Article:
Health Workers With Appropriate PPE Don't Get COVID-19

By Lisa Rappaport

July 06, 2020

(Reuters Health) - Health workers who have appropriate personal protective equipment (PPE) including protective suits, masks, gloves, goggles, face shields, and gowns don't develop COVID-19 symptoms or test positive for SARS-CoV-2, a Chinese study suggests.

Researchers examined data on 116 doctors and 304 nurses who were deployed to Wuhan, China, for six to eight weeks from January 24, 2020 to April 7, 2020. They were all involved in aerosol-generating procedures, and provided with appropriate PPE to care for patients with COVID-19.

Participants worked four- to six-hour shifts over an average of 5.4 days per week, and they spent an average of 16.2 hours weekly working in intensive care units (ICU).

None of them reported COVID-19 symptoms when they were deployed to hospitals in Wuhan. After they returned home, they all tested negative for SARS-CoV-2 specific nucleic acids and IgG or IgM antibodies.

"In Wuhan, most of the affected healthcare professionals became infected in the early phase of the outbreak and the main reason was probably a lack of appropriate PPE," said senior study author Dr. Haipeng Xiao, president of the First Affiliated Hospital of Sun Yat-sen University in Guangzhou.

"The current study found that appropriate PPE and proper application give healthcare professionals a high level of protection against COVID-19," Dr. Xiao said by email.

The participants all worked in one of four hospitals in Wuhan and treated patients with severe or critical cases of COVID-19. More than 80% of patients required critical care and 10%-15% of them received mechanical ventilation.

Study participants received similar PPE to work in the ICU, regular wards, and for cases involving aerosol-generating procedures, researchers report in the The BMJ. This included: N95 respirator masks, medical suits, isolation gowns, aprons, gloves, eye protection, and hair coverings. In areas with no Covid-19 contact, workers wore surgical masks.

In addition, they all got training in proper use of PPE for infection control, including proper procedures for donning and doffing equipment.

The all performed at least one procedure generating aerosol, including tracheal intubation, non-invasive mechanical ventilation, gastric intubation, sputum aspiration, aerosol inhalation, tracheostomy, and throat swab collection.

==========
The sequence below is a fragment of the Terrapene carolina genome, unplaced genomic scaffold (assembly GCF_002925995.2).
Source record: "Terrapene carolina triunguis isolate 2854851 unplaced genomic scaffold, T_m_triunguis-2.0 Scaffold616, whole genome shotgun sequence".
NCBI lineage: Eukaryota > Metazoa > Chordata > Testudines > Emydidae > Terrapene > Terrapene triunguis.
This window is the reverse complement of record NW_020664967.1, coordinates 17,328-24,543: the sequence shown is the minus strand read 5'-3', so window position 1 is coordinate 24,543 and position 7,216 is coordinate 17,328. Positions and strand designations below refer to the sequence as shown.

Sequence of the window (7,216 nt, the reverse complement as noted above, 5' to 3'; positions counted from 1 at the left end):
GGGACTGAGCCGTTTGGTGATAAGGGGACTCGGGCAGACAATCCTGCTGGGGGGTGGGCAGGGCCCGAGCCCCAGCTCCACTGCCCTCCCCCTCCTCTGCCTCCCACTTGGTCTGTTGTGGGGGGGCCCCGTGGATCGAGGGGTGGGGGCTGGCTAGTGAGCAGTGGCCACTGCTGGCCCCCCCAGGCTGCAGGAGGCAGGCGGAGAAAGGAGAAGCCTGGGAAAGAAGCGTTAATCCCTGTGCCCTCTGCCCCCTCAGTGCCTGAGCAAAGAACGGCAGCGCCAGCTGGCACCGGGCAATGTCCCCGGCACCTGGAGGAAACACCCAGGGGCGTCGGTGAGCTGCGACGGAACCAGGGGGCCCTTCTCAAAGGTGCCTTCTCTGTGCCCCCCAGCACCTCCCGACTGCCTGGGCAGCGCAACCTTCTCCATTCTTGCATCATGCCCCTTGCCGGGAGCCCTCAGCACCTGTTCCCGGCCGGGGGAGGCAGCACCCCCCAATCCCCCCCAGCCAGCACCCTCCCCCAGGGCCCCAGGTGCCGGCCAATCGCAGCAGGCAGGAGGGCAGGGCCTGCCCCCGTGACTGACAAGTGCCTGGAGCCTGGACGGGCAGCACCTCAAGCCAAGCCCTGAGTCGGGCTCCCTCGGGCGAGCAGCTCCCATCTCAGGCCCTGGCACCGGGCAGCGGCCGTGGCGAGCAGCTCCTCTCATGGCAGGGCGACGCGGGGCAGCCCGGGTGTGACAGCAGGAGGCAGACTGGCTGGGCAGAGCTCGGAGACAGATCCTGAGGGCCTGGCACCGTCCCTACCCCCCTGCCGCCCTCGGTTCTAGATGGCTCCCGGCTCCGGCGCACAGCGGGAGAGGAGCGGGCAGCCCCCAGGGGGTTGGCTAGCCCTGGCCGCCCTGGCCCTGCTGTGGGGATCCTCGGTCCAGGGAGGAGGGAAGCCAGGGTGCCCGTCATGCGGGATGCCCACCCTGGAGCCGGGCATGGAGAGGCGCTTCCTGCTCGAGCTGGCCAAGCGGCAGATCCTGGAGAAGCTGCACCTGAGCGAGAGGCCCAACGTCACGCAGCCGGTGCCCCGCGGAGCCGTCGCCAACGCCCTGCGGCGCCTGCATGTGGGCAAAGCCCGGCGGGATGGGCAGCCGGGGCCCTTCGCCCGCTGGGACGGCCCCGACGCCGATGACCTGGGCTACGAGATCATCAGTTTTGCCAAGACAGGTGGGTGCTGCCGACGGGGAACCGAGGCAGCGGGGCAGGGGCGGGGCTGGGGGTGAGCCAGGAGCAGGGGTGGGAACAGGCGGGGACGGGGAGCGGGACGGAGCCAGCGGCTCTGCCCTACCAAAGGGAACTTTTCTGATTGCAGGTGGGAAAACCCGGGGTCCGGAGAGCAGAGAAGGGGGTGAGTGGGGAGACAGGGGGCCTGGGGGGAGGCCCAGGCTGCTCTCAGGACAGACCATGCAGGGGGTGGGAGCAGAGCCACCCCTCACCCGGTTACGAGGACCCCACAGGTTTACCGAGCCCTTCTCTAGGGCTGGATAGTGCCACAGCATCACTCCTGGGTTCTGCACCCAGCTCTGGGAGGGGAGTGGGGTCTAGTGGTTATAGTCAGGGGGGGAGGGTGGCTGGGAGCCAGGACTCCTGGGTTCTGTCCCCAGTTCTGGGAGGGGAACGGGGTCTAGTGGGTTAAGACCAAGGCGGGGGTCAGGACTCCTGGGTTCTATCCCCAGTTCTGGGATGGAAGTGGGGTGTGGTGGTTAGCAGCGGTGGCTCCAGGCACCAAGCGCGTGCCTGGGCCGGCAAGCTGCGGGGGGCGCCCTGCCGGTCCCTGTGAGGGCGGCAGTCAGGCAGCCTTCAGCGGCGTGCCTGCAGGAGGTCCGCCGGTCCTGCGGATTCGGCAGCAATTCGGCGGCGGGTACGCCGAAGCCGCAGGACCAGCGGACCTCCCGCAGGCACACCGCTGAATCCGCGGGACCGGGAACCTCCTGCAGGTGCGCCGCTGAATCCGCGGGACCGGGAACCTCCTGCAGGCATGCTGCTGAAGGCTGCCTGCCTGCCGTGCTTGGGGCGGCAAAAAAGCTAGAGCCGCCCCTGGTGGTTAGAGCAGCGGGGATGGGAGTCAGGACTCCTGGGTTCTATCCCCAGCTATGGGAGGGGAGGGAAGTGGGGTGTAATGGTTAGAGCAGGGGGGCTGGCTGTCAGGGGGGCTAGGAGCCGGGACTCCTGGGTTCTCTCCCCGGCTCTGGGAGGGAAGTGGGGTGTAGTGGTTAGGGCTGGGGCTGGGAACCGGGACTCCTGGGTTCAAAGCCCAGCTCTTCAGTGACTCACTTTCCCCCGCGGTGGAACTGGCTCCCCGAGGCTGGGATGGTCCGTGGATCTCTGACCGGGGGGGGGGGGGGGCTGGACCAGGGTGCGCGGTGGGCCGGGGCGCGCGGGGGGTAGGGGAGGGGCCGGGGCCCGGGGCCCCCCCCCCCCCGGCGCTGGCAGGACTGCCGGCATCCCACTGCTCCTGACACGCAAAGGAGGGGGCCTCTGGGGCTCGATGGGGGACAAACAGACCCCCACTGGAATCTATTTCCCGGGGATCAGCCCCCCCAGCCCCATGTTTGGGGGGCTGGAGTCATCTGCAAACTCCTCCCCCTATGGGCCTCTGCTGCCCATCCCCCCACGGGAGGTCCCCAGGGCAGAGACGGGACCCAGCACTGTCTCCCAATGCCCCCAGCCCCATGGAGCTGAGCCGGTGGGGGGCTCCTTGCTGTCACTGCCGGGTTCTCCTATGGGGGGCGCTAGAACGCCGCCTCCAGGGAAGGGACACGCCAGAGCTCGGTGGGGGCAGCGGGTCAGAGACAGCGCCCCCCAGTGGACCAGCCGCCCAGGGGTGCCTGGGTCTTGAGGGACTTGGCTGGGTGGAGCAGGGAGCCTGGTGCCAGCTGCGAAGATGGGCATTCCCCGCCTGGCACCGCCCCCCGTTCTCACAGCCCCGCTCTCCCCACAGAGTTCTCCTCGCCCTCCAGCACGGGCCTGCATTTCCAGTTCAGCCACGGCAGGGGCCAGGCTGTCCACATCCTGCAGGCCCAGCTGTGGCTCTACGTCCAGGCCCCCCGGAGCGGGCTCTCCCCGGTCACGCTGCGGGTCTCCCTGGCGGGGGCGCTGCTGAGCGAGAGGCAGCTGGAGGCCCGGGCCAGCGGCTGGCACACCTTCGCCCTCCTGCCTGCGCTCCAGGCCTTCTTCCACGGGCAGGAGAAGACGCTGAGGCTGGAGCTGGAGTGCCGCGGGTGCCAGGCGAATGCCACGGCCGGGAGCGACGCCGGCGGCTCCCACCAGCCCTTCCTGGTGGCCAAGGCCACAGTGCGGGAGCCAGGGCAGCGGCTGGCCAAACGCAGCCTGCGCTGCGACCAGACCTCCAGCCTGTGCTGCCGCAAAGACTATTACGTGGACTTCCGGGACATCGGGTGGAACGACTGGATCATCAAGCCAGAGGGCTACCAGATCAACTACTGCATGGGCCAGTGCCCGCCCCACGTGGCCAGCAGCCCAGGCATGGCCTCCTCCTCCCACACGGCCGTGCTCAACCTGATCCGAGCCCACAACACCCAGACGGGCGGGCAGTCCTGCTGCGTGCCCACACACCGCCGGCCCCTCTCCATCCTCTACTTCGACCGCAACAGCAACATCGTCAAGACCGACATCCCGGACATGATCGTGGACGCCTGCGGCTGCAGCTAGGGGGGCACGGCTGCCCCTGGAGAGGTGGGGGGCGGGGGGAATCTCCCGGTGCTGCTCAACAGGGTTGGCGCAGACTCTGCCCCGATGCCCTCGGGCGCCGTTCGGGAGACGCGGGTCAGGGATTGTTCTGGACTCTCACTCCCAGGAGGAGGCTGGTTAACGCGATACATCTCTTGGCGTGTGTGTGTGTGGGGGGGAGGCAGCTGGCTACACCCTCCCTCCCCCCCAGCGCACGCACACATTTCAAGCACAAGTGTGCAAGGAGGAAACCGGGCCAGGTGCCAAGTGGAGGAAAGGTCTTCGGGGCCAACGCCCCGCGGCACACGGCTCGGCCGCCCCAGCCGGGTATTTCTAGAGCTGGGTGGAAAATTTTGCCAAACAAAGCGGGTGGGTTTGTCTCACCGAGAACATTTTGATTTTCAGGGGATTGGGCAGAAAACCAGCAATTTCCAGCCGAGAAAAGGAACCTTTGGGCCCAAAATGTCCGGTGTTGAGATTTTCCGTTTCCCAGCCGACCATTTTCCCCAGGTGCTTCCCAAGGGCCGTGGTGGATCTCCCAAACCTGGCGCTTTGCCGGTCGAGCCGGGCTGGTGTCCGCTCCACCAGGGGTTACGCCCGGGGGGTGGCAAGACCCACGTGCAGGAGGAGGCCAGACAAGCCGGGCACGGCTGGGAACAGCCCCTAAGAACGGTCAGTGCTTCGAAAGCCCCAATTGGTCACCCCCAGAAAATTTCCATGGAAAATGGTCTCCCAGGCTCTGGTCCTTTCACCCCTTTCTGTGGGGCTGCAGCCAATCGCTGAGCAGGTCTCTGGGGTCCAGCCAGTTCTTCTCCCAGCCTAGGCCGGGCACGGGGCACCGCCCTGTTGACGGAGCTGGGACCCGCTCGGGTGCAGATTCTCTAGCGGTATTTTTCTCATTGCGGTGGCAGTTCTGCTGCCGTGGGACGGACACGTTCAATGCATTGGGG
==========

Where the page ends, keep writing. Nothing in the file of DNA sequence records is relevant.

Outside of work, participants wore masks in public, followed strict social distancing rules, and stayed in designated hotels. It's possible that limited social interactions outside of work helped prevent infection, the study team notes.

The researchers also recruited 77 healthcare professionals with no exposure history to COVID-19 and 80 patients who had recovered from COVID-19 to verify the accuracy of antibody testing, they add.

One limitation of the study is that it doesn't help identify which specific types of PPE might be more effective than others, or what the minimum effective level of PPE might be for resource-limited healthcare settings.

Even so, the study proves the necessity of PPE for healthcare workers during the pandemic, as well as the importance of training on correct use and removal, said Nick Vordos, an associate professor in physics at the International Hellenic University in Kavala, Greece, who conducts PPE research.

"It is one of the few studies that have systematically studied the effectiveness of PPE use, and if we correlate the confirmed deaths of health professionals from COVID-19 due to lack of PPE, then their use in infectious diseases is strongly recommended," Vordos, who wasn't involved in the study, said by email. "In times of a pandemic, people working in the healthcare sector, and especially the experienced ones, are in need of PPE, since their loss can cost even more lives."

SOURCE: The BMJ, online June 10, 2020.


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